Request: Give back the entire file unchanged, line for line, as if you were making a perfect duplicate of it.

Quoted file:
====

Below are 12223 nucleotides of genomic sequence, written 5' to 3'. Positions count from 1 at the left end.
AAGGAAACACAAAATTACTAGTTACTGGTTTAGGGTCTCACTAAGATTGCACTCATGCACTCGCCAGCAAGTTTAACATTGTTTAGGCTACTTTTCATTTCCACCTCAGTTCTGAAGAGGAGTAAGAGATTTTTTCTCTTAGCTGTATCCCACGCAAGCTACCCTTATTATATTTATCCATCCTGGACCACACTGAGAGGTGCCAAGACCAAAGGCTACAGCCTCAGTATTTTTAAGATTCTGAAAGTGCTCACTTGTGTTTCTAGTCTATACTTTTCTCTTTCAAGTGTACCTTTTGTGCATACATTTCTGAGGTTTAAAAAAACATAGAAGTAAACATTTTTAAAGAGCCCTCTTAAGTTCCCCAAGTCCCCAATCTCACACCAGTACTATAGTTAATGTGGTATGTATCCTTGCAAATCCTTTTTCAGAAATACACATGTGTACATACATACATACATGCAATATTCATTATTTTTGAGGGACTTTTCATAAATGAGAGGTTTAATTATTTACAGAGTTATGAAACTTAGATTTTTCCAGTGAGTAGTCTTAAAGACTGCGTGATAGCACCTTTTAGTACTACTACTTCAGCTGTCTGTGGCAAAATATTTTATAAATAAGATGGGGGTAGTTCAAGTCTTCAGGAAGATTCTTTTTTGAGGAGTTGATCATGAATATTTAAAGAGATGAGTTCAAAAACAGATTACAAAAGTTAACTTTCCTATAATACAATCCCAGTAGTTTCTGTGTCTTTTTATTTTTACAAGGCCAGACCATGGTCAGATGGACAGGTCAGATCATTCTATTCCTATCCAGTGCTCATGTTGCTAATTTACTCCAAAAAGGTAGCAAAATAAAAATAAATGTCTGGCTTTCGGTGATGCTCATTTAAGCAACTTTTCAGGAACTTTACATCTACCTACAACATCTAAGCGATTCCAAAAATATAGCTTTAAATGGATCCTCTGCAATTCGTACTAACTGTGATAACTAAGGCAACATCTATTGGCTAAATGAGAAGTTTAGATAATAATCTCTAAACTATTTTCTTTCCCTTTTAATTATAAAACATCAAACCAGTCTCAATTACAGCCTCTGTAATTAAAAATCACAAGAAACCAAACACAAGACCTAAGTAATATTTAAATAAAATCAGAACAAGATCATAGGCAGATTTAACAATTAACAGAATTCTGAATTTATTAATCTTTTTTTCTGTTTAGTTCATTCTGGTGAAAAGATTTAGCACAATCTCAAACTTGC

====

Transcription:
Below are 12223 nucleotides of genomic sequence, written 5' to 3'. Positions count from 1 at the left end.
AAGGAAACACAAAATTACTAGTTACTGGTTTAGGGTCTCACTAAGATTGCACTCATGCACTCGCCAGCAAGTTTAACATTGTTTAGGCTACTTTTCATTTCCACCTCAGTTCTGAAGAGGAGTAAGAGATTTTTTCTCTTAGCTGTATCCCACGCAAGCTACCCTTATTATATTTATCCATCCTGGACCACACTGAGAGGTGCCAAGACCAAAGGCTACAGCCTCAGTATTTTTAAGATTCTGAAAGTGCTCACTTGTGTTTCTAGTCTATACTTTTCTCTTTCAAGTGTACCTTTTGTGCATACATTTCTGAGGTTTAAAAAAACATAGAAGTAAACATTTTTAAAGAGCCCTCTTAAGTTCCCCAAGTCCCCAATCTCACACCAGTACTATAGTTAATGTGGTATGTATCCTTGCAAATCCTTTTTCAGAAATACACATGTGTACATACATACATACATGCAATATTCATTATTTTTGAGGGACTTTTCATAAATGAGAGGTTTAATTATTTACAGAGTTATGAAACTTAGATTTTTCCAGTGAGTAGTCTTAAAGACTGCGTGATAGCACCTTTTAGTACTACTACTTCAGCTGTCTGTGGCAAAATATTTTATAAATAAGATGGGGGTAGTTCAAGTCTTCAGGAAGATTCTTTTTTGAGGAGTTGATCATGAATATTTAAAGAGATGAGTTCAAAAACAGATTACAAAAGTTAACTTTCCTATAATACAATCCCAGTAGTTTCTGTGTCTTTTTATTTTTACAAGGCCAGACCATGGTCAGATGGACAGGTCAGATCATTCTATTCCTATCCAGTGCTCATGTTGCTAATTTACTCCAAAAAGGTAGCAAAATAAAAATAAATGTCTGGCTTTCGGTGATGCTCATTTAAGCAACTTTTCAGGAACTTTACATCTACCTACAACATCTAAGCGATTCCAAAAATATAGCTTTAAATGGATCCTCTGCAATTCGTACTAACTGTGATAACTAAGGCAACATCTATTGGCTAAATGAGAAGTTTAGATAATAATCTCTAAACTATTTTCTTTCCCTTTTAATTATAAAACATCAAACCAGTCTCAATTACAGCCTCTGTAATTAAAAATCACAAGAAACCAAACACAAGACCTAAGTAATATTTAAATAAAATCAGAACAAGATCATAGGCAGATTTAACAATTAACAGAATTCTGAATTTATTAATCTTTTTTTCTGTTTAGTTCATTCTGGTGAAAAGATTTAGCACAATCTCAAACTTGC